NHTSA Investigating Ford F-150 Engine Power Complaints
The National Highway Traffic Safety Administration is investigating reports that some 2011-2013 model-year Ford F-150 trucks equipped with 3.5L-gasoline turbocharged direct injection (GTDI) engines have experienced incidents of diminished engine power during hard accelerations, the agency said.
Some owners have alleged that these unexpected, sharp reductions in engine power have occurred during hard acceleration while merging or passing at highway speeds.
NHTSA’s Office of Defects Investigation (ODI) has received 95 complaints, about one-third of which indicate the incidents took place while driving in humid or rainy conditions. No related crashes have been reported to ODI to date, however.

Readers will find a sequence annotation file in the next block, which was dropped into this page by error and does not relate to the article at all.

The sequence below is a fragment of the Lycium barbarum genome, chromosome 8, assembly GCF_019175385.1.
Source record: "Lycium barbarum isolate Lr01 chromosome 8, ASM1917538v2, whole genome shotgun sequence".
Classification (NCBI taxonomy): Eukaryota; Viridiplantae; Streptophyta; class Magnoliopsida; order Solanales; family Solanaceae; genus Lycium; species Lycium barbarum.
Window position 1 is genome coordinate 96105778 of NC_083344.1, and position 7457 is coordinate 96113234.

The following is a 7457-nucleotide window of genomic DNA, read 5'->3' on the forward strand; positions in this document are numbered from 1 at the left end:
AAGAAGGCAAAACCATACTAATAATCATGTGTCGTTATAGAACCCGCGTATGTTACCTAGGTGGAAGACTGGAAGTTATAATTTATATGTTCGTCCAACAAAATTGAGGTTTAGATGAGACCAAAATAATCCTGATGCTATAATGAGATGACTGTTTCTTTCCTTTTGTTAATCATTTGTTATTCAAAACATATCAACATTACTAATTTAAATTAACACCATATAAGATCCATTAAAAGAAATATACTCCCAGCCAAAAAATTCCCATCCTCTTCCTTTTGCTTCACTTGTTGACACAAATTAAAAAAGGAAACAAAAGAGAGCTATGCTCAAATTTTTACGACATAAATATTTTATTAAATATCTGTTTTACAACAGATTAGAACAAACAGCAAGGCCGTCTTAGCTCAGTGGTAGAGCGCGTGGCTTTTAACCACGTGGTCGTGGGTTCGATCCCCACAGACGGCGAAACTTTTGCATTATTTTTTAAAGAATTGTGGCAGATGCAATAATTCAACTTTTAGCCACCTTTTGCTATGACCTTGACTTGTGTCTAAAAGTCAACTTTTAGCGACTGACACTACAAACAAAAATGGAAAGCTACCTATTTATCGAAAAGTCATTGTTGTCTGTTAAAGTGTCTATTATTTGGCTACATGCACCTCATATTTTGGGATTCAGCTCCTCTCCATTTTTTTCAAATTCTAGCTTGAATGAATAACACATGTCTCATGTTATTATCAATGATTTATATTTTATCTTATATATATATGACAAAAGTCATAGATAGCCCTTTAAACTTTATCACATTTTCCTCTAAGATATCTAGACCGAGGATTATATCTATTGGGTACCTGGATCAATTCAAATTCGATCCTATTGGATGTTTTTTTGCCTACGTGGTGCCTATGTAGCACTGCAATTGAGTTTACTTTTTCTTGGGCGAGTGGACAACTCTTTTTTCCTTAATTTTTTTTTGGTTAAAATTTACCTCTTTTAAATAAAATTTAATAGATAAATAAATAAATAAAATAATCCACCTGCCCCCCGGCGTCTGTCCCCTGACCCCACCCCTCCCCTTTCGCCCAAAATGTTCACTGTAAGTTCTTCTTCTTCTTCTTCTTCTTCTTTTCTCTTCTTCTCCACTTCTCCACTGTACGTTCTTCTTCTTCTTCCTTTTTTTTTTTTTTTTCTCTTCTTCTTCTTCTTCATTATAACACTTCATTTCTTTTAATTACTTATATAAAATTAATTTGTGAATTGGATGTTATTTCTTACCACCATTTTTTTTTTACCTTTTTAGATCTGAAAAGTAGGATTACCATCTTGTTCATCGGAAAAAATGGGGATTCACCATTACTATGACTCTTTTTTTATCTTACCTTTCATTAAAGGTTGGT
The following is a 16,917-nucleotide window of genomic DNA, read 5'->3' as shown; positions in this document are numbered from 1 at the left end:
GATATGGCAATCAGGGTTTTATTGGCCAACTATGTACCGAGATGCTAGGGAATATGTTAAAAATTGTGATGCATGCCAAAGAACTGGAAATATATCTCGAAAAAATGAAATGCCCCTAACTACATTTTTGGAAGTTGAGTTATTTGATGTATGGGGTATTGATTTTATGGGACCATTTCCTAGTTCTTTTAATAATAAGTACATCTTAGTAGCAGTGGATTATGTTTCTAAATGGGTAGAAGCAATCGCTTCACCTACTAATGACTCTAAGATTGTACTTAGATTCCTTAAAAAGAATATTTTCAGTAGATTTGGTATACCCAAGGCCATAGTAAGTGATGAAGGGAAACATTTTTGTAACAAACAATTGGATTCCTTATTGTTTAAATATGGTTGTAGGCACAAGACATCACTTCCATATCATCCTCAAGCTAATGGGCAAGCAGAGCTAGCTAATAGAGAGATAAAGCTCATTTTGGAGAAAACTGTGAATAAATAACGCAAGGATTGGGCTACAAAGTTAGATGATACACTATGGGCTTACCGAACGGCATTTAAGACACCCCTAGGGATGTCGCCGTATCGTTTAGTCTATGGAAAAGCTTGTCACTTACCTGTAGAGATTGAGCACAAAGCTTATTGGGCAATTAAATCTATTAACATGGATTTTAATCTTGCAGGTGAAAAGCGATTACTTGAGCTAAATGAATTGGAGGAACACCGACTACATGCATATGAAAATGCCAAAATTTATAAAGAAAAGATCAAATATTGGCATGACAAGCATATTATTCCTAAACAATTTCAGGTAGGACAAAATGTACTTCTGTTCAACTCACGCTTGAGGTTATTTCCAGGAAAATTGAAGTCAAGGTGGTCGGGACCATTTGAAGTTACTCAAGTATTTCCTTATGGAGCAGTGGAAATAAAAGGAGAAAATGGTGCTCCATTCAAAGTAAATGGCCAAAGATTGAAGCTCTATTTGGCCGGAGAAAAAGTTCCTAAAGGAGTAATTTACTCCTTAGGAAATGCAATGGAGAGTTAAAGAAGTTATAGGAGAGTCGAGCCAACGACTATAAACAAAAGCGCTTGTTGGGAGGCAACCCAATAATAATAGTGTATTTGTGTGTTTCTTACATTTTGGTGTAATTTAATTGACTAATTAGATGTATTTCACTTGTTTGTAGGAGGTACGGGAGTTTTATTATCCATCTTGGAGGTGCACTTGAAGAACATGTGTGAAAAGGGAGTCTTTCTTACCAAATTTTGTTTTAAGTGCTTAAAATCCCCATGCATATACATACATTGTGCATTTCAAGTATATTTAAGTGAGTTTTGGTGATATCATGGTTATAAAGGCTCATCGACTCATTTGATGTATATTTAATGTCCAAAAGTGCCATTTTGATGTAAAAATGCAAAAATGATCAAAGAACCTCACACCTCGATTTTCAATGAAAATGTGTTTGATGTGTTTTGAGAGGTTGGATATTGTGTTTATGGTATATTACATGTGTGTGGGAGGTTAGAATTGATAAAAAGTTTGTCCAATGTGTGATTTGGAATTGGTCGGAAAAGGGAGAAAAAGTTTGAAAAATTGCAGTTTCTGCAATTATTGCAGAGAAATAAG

Ford has issued three technical service bulletins tied to intermittent stumble/misfire on acceleration from highway cruise in humid or damp conditions in some 2011 and 2012-model-year F-150 trucks equipped with 3.5L GTDI engines, NHTSA said.
The most recent bulletin includes procedures for first diagnosing a condition related to moisture accumulation in the charge air cooler, and then repairing the condition by reprogramming the powertrain control module with the latest calibration and installing a new charge air cooler and air deflector plate. The moisture in the charge air cooler can occur during extended highway cruising at constant throttle in humid or damp conditions.
The ODI’s preliminary evaluation will assess whether a safety-related defect exists.